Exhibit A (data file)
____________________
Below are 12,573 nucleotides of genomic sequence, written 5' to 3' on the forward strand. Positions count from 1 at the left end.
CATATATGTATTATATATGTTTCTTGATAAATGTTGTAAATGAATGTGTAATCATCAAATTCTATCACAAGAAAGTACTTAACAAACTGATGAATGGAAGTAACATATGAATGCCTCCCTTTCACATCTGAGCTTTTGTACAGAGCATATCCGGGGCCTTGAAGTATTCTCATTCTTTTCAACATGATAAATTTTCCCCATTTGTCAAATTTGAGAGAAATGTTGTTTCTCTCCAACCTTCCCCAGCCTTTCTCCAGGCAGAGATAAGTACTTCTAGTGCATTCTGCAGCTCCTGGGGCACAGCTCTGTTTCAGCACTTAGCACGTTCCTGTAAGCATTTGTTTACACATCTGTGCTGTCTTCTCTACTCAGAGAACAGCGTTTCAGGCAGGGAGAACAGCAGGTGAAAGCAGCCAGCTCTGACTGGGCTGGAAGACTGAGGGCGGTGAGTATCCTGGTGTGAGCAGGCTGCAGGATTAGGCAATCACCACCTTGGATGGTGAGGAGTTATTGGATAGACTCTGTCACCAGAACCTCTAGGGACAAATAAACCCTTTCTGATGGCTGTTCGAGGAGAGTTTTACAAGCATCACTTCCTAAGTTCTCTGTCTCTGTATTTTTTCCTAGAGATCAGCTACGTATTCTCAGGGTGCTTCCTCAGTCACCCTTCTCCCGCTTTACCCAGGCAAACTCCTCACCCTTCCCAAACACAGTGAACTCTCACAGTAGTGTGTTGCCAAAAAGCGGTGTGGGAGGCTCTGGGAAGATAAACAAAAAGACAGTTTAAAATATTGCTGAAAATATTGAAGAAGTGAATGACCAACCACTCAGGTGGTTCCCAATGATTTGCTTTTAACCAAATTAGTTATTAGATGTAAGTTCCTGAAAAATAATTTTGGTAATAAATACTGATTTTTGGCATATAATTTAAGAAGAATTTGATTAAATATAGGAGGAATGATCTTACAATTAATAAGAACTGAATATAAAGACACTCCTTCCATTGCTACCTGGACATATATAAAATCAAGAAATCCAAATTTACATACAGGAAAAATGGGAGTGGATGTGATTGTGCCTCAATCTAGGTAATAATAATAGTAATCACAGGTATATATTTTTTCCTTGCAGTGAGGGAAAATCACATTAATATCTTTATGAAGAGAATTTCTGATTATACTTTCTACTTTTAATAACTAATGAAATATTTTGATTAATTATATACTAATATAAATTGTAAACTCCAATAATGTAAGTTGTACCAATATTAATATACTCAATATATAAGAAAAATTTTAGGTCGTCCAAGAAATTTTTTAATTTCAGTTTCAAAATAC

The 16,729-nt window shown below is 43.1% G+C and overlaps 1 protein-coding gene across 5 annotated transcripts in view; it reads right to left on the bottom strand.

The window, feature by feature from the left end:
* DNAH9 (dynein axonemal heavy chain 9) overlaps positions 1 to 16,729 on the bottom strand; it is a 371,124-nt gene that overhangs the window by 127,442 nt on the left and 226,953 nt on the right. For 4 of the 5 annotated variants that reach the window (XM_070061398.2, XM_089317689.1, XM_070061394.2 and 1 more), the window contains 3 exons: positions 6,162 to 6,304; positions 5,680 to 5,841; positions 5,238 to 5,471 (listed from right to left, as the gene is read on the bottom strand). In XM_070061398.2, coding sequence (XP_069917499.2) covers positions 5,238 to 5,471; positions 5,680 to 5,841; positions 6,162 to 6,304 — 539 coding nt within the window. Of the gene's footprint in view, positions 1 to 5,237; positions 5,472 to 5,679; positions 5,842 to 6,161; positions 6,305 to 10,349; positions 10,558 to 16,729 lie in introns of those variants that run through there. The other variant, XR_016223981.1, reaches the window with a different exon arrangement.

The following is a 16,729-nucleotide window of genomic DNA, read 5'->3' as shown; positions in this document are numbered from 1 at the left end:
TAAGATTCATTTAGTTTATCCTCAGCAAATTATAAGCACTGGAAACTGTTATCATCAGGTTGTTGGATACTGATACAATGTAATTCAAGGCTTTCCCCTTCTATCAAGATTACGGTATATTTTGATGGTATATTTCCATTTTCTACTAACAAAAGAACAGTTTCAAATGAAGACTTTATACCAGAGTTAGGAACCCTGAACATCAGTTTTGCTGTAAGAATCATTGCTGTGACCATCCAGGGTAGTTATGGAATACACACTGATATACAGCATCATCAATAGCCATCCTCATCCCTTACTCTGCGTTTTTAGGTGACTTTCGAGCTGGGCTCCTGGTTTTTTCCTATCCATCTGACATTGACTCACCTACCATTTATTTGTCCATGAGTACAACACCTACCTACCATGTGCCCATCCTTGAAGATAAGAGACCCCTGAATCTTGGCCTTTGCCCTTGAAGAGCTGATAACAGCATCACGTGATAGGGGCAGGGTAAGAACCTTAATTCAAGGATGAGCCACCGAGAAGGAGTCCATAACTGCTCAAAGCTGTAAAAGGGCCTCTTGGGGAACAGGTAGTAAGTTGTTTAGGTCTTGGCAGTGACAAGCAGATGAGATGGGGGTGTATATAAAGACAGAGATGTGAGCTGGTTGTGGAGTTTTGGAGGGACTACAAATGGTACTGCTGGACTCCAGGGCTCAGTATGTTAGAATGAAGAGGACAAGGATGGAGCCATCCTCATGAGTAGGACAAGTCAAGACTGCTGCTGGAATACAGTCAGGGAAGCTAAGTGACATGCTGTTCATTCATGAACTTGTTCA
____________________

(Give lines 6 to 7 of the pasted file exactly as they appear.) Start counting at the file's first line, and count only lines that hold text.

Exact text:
The following is a 16,729-nucleotide window of genomic DNA, read 5'->3' as shown; positions in this document are numbered from 1 at the left end:
TAAGATTCATTTAGTTTATCCTCAGCAAATTATAAGCACTGGAAACTGTTATCATCAGGTTGTTGGATACTGATACAATGTAATTCAAGGCTTTCCCCTTCTATCAAGATTACGGTATATTTTGATGGTATATTTCCATTTTCTACTAACAAAAGAACAGTTTCAAATGAAGACTTTATACCAGAGTTAGGAACCCTGAACATCAGTTTTGCTGTAAGAATCATTGCTGTGACCATCCAGGGTAGTTATGGAATACACACTGATATACAGCATCATCAATAGCCATCCTCATCCCTTACTCTGCGTTTTTAGGTGACTTTCGAGCTGGGCTCCTGGTTTTTTCCTATCCATCTGACATTGACTCACCTACCATTTATTTGTCCATGAGTACAACACCTACCTACCATGTGCCCATCCTTGAAGATAAGAGACCCCTGAATCTTGGCCTTTGCCCTTGAAGAGCTGATAACAGCATCACGTGATAGGGGCAGGGTAAGAACCTTAATTCAAGGATGAGCCACCGAGAAGGAGTCCATAACTGCTCAAAGCTGTAAAAGGGCCTCTTGGGGAACAGGTAGTAAGTTGTTTAGGTCTTGGCAGTGACAAGCAGATGAGATGGGGGTGTATATAAAGACAGAGATGTGAGCTGGTTGTGGAGTTTTGGAGGGACTACAAATGGTACTGCTGGACTCCAGGGCTCAGTATGTTAGAATGAAGAGGACAAGGATGGAGCCATCCTCATGAGTAGGACAAGTCAAGACTGCTGCTGGAATACAGTCAGGGAAGCTAAGTGACATGCTGTTCATTCATGAACTTGTTCA